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07/30/97 COMMONWEALTH PENNSYLVANIA VS MARSHALL

SUPERIOR COURT OF PENNSYLVANIA


July 30, 1997

COMMONWEALTH OF PENNSYLVANIA VS MARSHALL BLAIR, APPELLANT

Appeal from the Order dated October 21, 1996 in the Court of Common Pleas of Allegheny County, Criminal No. CC9210434. Before MELVIN, J.

Before: Cirillo, P.j.e., and Johnson and Ford Elliott, JJ. Opinion BY Cirillo, P.j.e.

The opinion of the court was delivered by: Cirillo

OPINION BY CIRILLO, P.J.E.:

Filed July 30, 1997

Marshall Blair appeals from an order entered in the Court of Common Pleas of Allegheny County denying his motion to dismiss charges and vacate sentence. We affirm.

Blair was involved in a fight that took place in the Oakland section of Pittsburgh outside of a local college bar. As a result, Blair was tried by a jury and convicted of aggravated assault and simple assault. On February 24, 1993, Blair appeared for sentencing before the Honorable Joan Orie Melvin and was sentenced to twenty-four months to sixty months imprisonment, followed by a ten-year probationary term. *fn1 On March 1, 1993, Blair filed a motion to reduce his appeal bond, which Judge Melvin had set at $50,000.00. This request was denied. The next day, March 2, 1993, bond was posted on Blair's behalf.

While free on bond, Blair filed a notice of appeal on March 19, 1993. In an unpublished memorandum opinion, this court affirmed Blair's judgment of sentence. See Commonwealth v. Blair, 435 Pa. Super. 641, 645 A.2d 885 (memorandum decision 1994). On May 31, 1994, the Superior Court remanded the record in this matter to the Court of Common Pleas of Allegheny County; its receipt was acknowledged on June 7, 1994. At this time, the trial court was under the impression that Blair had already begun to serve his prison sentence. According to the trial court, it was unaware that Blair remained free on bond because his bond papers, which would have alerted the court to the fact that Blair was at liberty and not incarcerated, were missing from the record.

Over two years later, in September of 1996, the Pennsylvania Department of Corrections contacted the trial court to inquire into the status of Blair's direct appeal. Upon investigation, the trial court determined that Blair was not incarcerated. A hearing was held on October 11, 1996, at which time Blair was ordered to begin serving his sentence pursuant to Pa.R.A.P. 1763 (vacation of supersedeas on affirmance of conviction). Additionally, the trial court orally denied a motion filed by Blair to dismiss or, alternatively, vacate his judgment of sentence. Blair then filed a motion to reconsider. On October 22, 1996, the trial court cited a lack of jurisdiction in the matter, and ordered that no action be taken on Blair's motion to dismiss or to vacate sentence. This appeal followed. Blair raises one issue for our consideration:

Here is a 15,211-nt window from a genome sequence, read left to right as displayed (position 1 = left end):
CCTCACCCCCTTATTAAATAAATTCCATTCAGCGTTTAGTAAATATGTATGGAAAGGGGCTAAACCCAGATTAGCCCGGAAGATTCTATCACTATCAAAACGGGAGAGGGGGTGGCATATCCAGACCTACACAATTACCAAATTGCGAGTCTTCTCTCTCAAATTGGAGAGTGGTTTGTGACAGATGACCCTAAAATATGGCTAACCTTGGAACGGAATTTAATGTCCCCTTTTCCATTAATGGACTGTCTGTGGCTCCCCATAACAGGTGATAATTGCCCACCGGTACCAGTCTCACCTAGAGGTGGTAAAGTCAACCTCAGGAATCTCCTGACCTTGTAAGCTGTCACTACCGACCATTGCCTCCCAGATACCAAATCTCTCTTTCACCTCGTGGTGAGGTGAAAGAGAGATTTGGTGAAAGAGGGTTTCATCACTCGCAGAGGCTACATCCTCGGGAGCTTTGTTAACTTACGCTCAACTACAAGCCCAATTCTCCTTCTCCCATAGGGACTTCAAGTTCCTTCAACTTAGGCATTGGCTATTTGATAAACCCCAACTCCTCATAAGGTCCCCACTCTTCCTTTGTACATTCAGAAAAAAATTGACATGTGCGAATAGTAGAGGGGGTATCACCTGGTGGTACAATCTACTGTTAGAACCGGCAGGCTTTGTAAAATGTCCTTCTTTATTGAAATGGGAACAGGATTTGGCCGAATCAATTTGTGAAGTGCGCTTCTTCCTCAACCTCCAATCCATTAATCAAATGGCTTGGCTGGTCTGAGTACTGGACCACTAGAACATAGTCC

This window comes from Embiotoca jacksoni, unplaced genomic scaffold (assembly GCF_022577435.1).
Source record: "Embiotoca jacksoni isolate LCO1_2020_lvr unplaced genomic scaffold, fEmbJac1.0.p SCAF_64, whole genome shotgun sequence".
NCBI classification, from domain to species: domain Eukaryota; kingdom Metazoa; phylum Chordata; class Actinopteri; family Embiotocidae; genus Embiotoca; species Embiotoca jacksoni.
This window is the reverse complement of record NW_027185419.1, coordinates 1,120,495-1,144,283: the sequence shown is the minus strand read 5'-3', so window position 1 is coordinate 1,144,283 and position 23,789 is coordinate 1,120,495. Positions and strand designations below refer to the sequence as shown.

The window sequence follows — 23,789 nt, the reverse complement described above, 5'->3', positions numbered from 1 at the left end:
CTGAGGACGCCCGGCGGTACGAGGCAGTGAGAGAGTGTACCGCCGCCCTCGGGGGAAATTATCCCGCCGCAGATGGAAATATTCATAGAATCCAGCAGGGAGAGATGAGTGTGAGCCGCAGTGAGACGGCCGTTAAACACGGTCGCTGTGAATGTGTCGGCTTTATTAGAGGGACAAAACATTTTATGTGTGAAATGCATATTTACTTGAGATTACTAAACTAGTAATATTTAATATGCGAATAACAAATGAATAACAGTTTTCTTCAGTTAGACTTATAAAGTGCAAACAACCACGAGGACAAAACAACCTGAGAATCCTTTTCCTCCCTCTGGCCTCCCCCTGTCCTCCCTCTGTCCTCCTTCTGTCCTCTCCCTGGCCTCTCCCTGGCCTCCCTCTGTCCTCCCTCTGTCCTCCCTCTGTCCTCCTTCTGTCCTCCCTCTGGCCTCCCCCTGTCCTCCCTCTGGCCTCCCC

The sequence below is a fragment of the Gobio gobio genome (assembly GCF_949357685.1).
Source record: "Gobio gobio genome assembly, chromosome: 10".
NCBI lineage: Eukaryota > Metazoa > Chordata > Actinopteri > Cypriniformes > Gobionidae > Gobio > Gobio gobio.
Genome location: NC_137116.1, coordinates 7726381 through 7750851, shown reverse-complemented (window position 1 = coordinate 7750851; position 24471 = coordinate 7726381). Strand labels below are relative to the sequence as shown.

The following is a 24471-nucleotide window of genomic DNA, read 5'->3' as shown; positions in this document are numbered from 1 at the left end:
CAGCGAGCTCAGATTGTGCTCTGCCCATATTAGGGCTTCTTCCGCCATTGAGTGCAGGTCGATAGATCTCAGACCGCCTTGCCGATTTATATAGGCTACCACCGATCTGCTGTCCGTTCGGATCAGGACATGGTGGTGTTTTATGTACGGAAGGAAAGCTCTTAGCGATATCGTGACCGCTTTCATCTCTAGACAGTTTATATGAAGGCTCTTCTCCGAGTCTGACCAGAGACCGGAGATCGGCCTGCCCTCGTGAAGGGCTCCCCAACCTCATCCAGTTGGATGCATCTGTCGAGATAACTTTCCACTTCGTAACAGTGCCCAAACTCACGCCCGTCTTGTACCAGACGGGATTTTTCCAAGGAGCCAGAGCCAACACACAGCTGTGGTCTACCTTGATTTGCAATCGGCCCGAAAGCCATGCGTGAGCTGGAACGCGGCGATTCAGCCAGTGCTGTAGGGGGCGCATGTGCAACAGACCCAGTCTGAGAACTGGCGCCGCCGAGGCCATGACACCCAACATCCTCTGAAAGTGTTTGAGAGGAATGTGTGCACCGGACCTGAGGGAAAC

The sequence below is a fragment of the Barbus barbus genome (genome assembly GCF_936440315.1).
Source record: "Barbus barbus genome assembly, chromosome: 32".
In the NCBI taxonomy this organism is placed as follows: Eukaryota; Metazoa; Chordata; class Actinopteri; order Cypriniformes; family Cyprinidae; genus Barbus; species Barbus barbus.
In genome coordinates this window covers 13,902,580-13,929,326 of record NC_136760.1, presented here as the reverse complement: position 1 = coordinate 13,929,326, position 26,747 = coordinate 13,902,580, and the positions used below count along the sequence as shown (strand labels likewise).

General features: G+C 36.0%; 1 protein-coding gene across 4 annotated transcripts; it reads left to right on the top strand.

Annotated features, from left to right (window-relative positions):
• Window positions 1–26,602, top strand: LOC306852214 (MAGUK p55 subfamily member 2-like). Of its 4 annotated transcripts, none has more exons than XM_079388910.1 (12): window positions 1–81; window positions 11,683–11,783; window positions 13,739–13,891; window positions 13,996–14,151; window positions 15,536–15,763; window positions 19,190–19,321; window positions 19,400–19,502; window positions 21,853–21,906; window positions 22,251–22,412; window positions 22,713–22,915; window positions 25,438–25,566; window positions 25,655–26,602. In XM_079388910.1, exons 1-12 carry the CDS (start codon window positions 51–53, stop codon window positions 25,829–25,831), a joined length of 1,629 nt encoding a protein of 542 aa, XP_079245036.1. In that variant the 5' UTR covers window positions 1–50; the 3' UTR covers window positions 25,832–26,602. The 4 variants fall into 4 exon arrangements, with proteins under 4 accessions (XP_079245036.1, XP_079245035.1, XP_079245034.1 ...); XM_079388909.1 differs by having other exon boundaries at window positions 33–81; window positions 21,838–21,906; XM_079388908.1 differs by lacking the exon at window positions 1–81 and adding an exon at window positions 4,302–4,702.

Whether the appellant is entitled to credit for time erroneously at liberty based on the trial court's failure to comply with the requirements of Pa.R.A.P. 1763?

Initially, we note that Pennsylvania Rule of Appellate Procedure 1763 reads as follows:

RULE 1763. VACATION OF SUPERSEDEAS ON AFFIRMANCE OF

CONVICTION

Unless otherwise ordered pursuant to this chapter, upon the remand of the record in any matter in which the judgment of sentence was affirmed a defendant who has been released pending appeal shall appear in the lower court at such time as the defendant may be there called, and shall be committed by that court until the defendant has complied with the original sentence, or any part thereof which had not been performed at the time the defendant was released pending appeal.

Pa.R.A.P. 1763 (emphasis added). Blair asserts that the trial court's delay of over two years and four months from remand of the record to the date that he was required to begin serving his sentence via Rule 1763 is egregious and warrants relief. Blair asserts that he has been seriously prejudiced by the delay; specifically, Blair contends that he had become gainfully employed, secured his own apartment, purchased an automobile, and was continuing his education when, on October 11, 1996, all of his gains "were ripped away from him . . . when he was required to return to jail[.]" Blair argues that he is entitled to credit for the period of time that he erroneously remained free due to the trial court's failure to comply with Rule 1763. *fn2 In the alternative, Blair requests that he be discharged.

We note that this is not a case where a court has failed to impose sentence within the requisite time period; *fn3 Blair was, in fact, sentenced. Rather, at issue is Blair's time at liberty between this court's affirmance of his judgment of sentence and the trial court's order to begin serving sentence. See Pa.R.A.P. 1763. We must determine whether this oversight justifies crediting Blair's sentence for his time at liberty. Rule 1763 specifies no time frame in which the trial court, upon receipt of a remanded record, must call a defendant to appear in court to begin his sentence. We found no Pennsylvania case law interpreting this rule. Additionally, there is no Pennsylvania authority allowing for either credit towards sentence or discharge under these circumstances, i.e., where a defendant has erroneously remained at liberty for an extended period of time before being ordered to commence sentence.